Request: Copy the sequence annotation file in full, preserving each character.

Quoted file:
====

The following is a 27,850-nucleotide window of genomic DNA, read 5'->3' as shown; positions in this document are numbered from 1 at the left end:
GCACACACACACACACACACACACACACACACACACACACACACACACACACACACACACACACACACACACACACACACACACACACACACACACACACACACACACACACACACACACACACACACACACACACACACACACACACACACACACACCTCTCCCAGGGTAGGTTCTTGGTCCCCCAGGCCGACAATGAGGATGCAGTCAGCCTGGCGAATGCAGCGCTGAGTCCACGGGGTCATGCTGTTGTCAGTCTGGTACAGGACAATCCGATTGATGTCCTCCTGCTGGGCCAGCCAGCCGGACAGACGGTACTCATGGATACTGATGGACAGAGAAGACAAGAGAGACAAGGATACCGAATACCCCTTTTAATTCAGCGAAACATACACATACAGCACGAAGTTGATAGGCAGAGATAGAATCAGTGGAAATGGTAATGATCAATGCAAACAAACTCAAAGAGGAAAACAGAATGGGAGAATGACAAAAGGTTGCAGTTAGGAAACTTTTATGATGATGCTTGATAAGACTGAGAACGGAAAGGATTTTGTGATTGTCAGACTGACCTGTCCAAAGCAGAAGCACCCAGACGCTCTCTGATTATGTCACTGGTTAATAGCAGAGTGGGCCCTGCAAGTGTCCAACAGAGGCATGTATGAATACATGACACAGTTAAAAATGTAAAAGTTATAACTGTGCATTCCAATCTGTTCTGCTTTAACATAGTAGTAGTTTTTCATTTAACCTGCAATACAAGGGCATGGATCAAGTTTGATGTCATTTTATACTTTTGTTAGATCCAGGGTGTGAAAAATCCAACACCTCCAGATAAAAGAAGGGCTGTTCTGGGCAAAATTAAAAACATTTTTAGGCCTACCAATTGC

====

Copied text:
The following is a 27,850-nucleotide window of genomic DNA, read 5'->3' as shown; positions in this document are numbered from 1 at the left end:
GCACACACACACACACACACACACACACACACACACACACACACACACACACACACACACACACACACACACACACACACACACACACACACACACACACACACACACACACACACACACACACACACACACACACACACACACACACACACACACACCTCTCCCAGGGTAGGTTCTTGGTCCCCCAGGCCGACAATGAGGATGCAGTCAGCCTGGCGAATGCAGCGCTGAGTCCACGGGGTCATGCTGTTGTCAGTCTGGTACAGGACAATCCGATTGATGTCCTCCTGCTGGGCCAGCCAGCCGGACAGACGGTACTCATGGATACTGATGGACAGAGAAGACAAGAGAGACAAGGATACCGAATACCCCTTTTAATTCAGCGAAACATACACATACAGCACGAAGTTGATAGGCAGAGATAGAATCAGTGGAAATGGTAATGATCAATGCAAACAAACTCAAAGAGGAAAACAGAATGGGAGAATGACAAAAGGTTGCAGTTAGGAAACTTTTATGATGATGCTTGATAAGACTGAGAACGGAAAGGATTTTGTGATTGTCAGACTGACCTGTCCAAAGCAGAAGCACCCAGACGCTCTCTGATTATGTCACTGGTTAATAGCAGAGTGGGCCCTGCAAGTGTCCAACAGAGGCATGTATGAATACATGACACAGTTAAAAATGTAAAAGTTATAACTGTGCATTCCAATCTGTTCTGCTTTAACATAGTAGTAGTTTTTCATTTAACCTGCAATACAAGGGCATGGATCAAGTTTGATGTCATTTTATACTTTTGTTAGATCCAGGGTGTGAAAAATCCAACACCTCCAGATAAAAGAAGGGCTGTTCTGGGCAAAATTAAAAACATTTTTAGGCCTACCAATTGC